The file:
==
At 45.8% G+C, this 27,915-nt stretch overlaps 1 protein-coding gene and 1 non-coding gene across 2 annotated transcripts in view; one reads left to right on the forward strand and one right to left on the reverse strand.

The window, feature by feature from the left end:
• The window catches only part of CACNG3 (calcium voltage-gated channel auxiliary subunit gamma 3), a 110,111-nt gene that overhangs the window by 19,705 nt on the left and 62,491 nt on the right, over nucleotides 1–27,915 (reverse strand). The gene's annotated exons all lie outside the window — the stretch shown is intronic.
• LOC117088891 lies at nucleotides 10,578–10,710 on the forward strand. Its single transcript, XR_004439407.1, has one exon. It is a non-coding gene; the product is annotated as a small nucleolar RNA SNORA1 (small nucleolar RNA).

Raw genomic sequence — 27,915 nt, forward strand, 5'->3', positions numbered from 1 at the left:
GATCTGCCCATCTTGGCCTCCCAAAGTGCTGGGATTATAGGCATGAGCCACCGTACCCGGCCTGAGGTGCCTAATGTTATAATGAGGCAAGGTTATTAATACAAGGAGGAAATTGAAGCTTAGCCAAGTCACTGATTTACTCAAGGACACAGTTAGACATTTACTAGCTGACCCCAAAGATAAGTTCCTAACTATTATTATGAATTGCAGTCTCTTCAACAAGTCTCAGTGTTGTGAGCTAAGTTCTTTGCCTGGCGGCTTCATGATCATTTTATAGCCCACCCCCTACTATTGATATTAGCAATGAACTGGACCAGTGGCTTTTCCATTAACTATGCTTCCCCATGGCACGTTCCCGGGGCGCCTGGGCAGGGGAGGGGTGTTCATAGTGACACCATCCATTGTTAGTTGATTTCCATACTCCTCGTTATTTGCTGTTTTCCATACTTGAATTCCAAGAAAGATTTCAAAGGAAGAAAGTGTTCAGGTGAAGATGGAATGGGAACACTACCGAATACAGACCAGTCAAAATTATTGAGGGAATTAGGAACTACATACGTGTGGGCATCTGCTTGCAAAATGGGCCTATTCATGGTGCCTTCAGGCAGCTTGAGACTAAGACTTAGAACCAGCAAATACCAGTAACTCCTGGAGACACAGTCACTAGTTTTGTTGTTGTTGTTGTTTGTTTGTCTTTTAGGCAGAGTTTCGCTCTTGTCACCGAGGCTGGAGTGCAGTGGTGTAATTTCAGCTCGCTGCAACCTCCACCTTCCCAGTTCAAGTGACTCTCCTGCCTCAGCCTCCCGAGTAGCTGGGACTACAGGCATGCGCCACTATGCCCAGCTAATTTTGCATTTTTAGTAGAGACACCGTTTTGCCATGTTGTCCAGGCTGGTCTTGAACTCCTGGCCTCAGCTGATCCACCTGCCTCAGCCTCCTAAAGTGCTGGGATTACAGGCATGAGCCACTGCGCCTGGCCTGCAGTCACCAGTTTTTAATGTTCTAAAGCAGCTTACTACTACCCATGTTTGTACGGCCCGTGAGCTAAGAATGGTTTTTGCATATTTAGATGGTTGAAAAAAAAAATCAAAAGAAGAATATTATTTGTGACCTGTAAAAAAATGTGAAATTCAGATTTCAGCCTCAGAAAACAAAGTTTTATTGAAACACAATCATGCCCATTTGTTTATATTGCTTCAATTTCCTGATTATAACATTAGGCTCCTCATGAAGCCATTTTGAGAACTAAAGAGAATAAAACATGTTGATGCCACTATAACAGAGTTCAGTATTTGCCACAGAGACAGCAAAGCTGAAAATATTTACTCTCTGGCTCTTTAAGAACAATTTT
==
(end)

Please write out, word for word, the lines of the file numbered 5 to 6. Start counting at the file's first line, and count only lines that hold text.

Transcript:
Raw genomic sequence — 27,915 nt, forward strand, 5'->3', positions numbered from 1 at the left:
GATCTGCCCATCTTGGCCTCCCAAAGTGCTGGGATTATAGGCATGAGCCACCGTACCCGGCCTGAGGTGCCTAATGTTATAATGAGGCAAGGTTATTAATACAAGGAGGAAATTGAAGCTTAGCCAAGTCACTGATTTACTCAAGGACACAGTTAGACATTTACTAGCTGACCCCAAAGATAAGTTCCTAACTATTATTATGAATTGCAGTCTCTTCAACAAGTCTCAGTGTTGTGAGCTAAGTTCTTTGCCTGGCGGCTTCATGATCATTTTATAGCCCACCCCCTACTATTGATATTAGCAATGAACTGGACCAGTGGCTTTTCCATTAACTATGCTTCCCCATGGCACGTTCCCGGGGCGCCTGGGCAGGGGAGGGGTGTTCATAGTGACACCATCCATTGTTAGTTGATTTCCATACTCCTCGTTATTTGCTGTTTTCCATACTTGAATTCCAAGAAAGATTTCAAAGGAAGAAAGTGTTCAGGTGAAGATGGAATGGGAACACTACCGAATACAGACCAGTCAAAATTATTGAGGGAATTAGGAACTACATACGTGTGGGCATCTGCTTGCAAAATGGGCCTATTCATGGTGCCTTCAGGCAGCTTGAGACTAAGACTTAGAACCAGCAAATACCAGTAACTCCTGGAGACACAGTCACTAGTTTTGTTGTTGTTGTTGTTTGTTTGTCTTTTAGGCAGAGTTTCGCTCTTGTCACCGAGGCTGGAGTGCAGTGGTGTAATTTCAGCTCGCTGCAACCTCCACCTTCCCAGTTCAAGTGACTCTCCTGCCTCAGCCTCCCGAGTAGCTGGGACTACAGGCATGCGCCACTATGCCCAGCTAATTTTGCATTTTTAGTAGAGACACCGTTTTGCCATGTTGTCCAGGCTGGTCTTGAACTCCTGGCCTCAGCTGATCCACCTGCCTCAGCCTCCTAAAGTGCTGGGATTACAGGCATGAGCCACTGCGCCTGGCCTGCAGTCACCAGTTTTTAATGTTCTAAAGCAGCTTACTACTACCCATGTTTGTACGGCCCGTGAGCTAAGAATGGTTTTTGCATATTTAGATGGTTGAAAAAAAAAATCAAAAGAAGAATATTATTTGTGACCTGTAAAAAAATGTGAAATTCAGATTTCAGCCTCAGAAAACAAAGTTTTATTGAAACACAATCATGCCCATTTGTTTATATTGCTTCAATTTCCTGATTATAACATTAGGCTCCTCATGAAGCCATTTTGAGAACTAAAGAGAATAAAACATGTTGATGCCACTATAACAGAGTTCAGTATTTGCCACAGAGACAGCAAAGCTGAAAATATTTACTCTCTGGCTCTTTAAGAACAATTTT